I have known and admired Ed Kilgore for many years. He is a great political thinker--and also an Epicopalian. I thought that his remarks on Obama's church ad faith to be very insightful. His main point is that criticism of Obama for not leaving his church reflects a very consumerist vision of the church that is alien to the very Catholic view that the church is an organic community:
But the Wright controversy also touches on religion, and in a few brief references in his speech, Obama hinted at an alternative approach he probably considered, and might even return to in the future.
Here's what Obama had to say about Trinity UCC Church and its pastor:The man I met more than twenty years ago is a man who helped introduce me to my Christian faith, a man who spoke to me about our obligations to love one another; to care for the sick and lift up the poor. He is a man who served his country as a U.S. Marine; who has studied and lectured at some of the finest universities and seminaries in the country, and who for over thirty years led a church that serves the community by doing God’s work here on Earth – by housing the homeless, ministering to the needy, providing day care services and scholarships and prison ministries, and reaching out to those suffering from HIV/AIDS....
Like other predominantly black churches across the country, Trinity embodies the black community in its entirety – the doctor and the welfare mom, the model student and the former gang-banger. Like other black churches, Trinity’s services are full of raucous laughter and sometimes bawdy humor. They are full of dancing, clapping, screaming and shouting that may seem jarring to the untrained ear. The church contains in full the kindness and cruelty, the fierce intelligence and the shocking ignorance, the struggles and successes, the love and yes, the bitterness and bias that make up the black experience in America.
And this helps explain, perhaps, my relationship with Reverend Wright. As imperfect as he may be, he has been like family to me. He strengthened my faith, officiated my wedding, and baptized my children...I can no more disown him than I can disown the black community.
On one level, this is a statement of racial solidarity. But on another, it's an argument that the church is the embodiment of the community it serves, with all its imperfections, which Obama bluntly describes. This is a very old, very "Catholic" idea of the church as an organic expression of "the people" as they happen to exist. It is likely to be baffling to those white Protestant Americans who think of church membership as more of a matter of consumer preference, doctrinal agreement or family heritage (none of which seem to have been major factors in Obama's original "conversion" at Trinity UCC) and who also probably don't understand why Obama didn't just choose a different congregation the first time he heard something objectionable from Wright's pulpit.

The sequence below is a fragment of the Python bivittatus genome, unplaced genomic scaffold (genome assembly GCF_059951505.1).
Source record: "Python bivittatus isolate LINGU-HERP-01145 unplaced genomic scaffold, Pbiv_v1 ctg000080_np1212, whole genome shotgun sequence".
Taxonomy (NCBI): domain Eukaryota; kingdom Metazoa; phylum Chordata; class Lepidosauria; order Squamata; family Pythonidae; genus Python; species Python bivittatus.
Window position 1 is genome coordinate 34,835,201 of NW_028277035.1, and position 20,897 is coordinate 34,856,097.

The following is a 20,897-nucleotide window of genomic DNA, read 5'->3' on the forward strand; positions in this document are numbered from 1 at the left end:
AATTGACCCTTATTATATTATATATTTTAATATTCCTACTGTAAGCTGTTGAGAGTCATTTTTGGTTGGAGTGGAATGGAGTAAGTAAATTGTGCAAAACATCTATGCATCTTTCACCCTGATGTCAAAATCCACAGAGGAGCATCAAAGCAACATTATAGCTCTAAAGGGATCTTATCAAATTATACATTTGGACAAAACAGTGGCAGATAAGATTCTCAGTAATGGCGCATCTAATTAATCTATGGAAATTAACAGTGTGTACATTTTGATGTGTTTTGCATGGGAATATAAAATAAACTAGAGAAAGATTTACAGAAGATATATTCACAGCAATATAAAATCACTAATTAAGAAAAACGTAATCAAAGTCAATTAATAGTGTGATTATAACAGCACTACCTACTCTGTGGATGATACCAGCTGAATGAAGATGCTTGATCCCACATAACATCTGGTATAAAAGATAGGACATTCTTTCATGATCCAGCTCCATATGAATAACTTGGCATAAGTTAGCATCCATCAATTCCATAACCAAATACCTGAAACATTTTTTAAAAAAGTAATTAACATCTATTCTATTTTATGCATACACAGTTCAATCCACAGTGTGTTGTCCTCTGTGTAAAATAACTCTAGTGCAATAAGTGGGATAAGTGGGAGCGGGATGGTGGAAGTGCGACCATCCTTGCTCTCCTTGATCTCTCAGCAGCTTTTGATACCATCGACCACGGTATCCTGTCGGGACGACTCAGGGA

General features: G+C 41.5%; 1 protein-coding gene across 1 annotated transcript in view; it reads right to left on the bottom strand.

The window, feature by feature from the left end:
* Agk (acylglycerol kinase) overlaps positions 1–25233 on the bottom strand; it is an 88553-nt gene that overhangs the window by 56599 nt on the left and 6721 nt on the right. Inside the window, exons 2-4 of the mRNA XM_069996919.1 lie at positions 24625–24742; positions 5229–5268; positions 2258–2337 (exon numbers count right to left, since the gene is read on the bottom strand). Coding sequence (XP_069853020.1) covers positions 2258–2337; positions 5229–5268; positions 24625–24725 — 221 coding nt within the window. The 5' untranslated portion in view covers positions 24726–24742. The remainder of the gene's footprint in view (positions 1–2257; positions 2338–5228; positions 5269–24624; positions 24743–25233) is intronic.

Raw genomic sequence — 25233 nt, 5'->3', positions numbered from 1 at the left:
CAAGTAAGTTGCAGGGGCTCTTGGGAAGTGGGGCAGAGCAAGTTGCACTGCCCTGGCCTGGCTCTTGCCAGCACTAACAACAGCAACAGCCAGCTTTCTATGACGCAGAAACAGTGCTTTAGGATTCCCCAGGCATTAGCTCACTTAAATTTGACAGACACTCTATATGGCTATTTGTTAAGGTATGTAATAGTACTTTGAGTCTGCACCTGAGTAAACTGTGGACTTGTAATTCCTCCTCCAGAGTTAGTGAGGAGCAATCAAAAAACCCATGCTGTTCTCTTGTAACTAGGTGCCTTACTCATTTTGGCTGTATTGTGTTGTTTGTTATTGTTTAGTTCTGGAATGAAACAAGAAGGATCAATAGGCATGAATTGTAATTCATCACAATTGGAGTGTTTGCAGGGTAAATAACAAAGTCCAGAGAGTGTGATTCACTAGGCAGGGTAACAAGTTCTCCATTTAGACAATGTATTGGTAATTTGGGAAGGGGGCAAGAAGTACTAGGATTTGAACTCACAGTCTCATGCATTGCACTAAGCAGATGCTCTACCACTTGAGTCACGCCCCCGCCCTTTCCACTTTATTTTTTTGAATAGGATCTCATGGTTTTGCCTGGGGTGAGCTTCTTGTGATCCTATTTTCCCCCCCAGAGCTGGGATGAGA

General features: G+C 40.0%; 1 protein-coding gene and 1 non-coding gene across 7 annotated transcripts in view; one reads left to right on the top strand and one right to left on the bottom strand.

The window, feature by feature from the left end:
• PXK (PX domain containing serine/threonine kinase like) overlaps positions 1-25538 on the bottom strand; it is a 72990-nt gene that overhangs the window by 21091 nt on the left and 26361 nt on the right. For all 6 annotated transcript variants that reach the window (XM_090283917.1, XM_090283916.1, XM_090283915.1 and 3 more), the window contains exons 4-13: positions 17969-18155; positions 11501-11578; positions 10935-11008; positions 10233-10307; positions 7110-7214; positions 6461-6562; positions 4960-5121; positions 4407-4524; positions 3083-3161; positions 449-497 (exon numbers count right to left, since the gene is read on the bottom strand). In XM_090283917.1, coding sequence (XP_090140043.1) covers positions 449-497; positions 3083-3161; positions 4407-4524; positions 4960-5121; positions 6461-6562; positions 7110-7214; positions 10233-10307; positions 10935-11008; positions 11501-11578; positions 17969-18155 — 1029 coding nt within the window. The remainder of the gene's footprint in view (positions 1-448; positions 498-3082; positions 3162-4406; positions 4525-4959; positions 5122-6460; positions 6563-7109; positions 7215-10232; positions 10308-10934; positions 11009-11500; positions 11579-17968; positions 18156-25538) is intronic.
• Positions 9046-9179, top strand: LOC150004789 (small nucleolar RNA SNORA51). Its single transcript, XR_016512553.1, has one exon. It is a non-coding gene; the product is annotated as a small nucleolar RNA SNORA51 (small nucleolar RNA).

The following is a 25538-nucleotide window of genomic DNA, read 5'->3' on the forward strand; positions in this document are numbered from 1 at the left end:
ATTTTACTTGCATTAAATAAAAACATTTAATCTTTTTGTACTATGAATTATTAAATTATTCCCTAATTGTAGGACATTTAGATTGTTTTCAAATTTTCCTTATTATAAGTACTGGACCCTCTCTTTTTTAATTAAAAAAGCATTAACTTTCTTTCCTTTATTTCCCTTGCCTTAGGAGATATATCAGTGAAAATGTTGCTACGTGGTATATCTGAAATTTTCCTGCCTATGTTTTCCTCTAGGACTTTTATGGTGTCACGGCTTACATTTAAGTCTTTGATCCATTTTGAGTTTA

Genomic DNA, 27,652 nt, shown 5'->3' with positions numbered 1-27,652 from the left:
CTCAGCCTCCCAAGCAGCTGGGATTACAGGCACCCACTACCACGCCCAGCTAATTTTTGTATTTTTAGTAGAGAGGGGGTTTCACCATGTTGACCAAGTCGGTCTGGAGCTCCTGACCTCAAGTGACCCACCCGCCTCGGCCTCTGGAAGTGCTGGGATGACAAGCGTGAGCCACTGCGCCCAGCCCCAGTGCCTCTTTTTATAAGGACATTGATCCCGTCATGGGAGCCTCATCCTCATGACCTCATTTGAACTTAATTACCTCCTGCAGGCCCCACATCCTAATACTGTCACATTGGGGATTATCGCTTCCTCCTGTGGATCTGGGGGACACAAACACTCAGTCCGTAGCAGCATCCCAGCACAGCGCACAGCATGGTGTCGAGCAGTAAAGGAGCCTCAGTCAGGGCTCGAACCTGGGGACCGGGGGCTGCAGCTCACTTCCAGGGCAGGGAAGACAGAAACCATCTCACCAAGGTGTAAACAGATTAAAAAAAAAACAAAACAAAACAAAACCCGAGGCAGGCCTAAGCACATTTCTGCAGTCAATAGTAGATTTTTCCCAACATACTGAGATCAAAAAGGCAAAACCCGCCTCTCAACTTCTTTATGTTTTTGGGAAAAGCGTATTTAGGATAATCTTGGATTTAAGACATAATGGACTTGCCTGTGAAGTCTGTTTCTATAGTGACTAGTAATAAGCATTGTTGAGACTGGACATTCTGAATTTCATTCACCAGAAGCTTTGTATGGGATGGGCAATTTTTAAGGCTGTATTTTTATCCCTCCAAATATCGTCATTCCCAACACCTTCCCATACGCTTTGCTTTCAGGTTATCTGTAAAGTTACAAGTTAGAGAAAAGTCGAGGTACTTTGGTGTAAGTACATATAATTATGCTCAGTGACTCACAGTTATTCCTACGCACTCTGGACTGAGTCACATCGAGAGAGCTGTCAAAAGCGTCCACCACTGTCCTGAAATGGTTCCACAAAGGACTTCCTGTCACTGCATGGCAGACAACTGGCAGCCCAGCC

The difference in perspective, which Obama indirectly alludes to, is the unique community leadership role played in this country by the African-American church. In Jim Crow society, the church was often the only strong institution in many African-American communities. It had to play a social and even political role, and it's no accident that it supplied most of the leaders of the early civil rights movement, along with its anthems and martyrs.
Kilgore further observes that the sermons of Rev. Wright need to be placed in their appropriate prophetic context:
But there's another important thing to say about Rev. Wright that's as much about religion as about race. In his offensive comments about America, he wasn't just making an inflammatory political statement. He was overtly adopting a prophetic stance. "God Damn America" isn't just a profane and angry set of three words; it is quite literally an invocation for God to chastise what Wright considered a wicked society, much as his namesake, the Jewish Prophet Jeremiah, called on God to bring his own people back into obedience by subjecting them to the wrath of the Babylonians.
The prophetic stance has a very old history in Protestantism, and in fact, is the implicit and sometimes explicit foundation for the current political radicalism of the Christian Right. While conservative evangelical pastors have so far as I know avoided calling on God to "Damn America" (though Jerry Falwell and Pat Robertson came very close to it when initially blaming 9/11 on the country's sinful ways), the phrase may well be in the back of their minds as they describe America as a depraved country that casually kills its children by the millions, persecutes Christians, and seeks to destroy the family. Those conservative commentators who have expressed so much shock and outrage at Wright's words need to look around at their comrades on the cultural barricades.
So while the saga of Barack Obama, his church and his pastor is most definitely about race, it's also about the inherently uneasy relationship of Christian believers to "this world." As a politician who has shown a remarkable degree of depth in weighing into the usually shallow waters of debate on the subject of religion and politics, Obama might want to address this subject more directly at some point. I don't know anyone better equipped to, say, compare and contrast Wright's prophetic stance to that of Martin Luther King, Jr., who moved and changed America instead of damning it--precisely what Barack Obama says he intends to do as president of the United States.
Read it all here.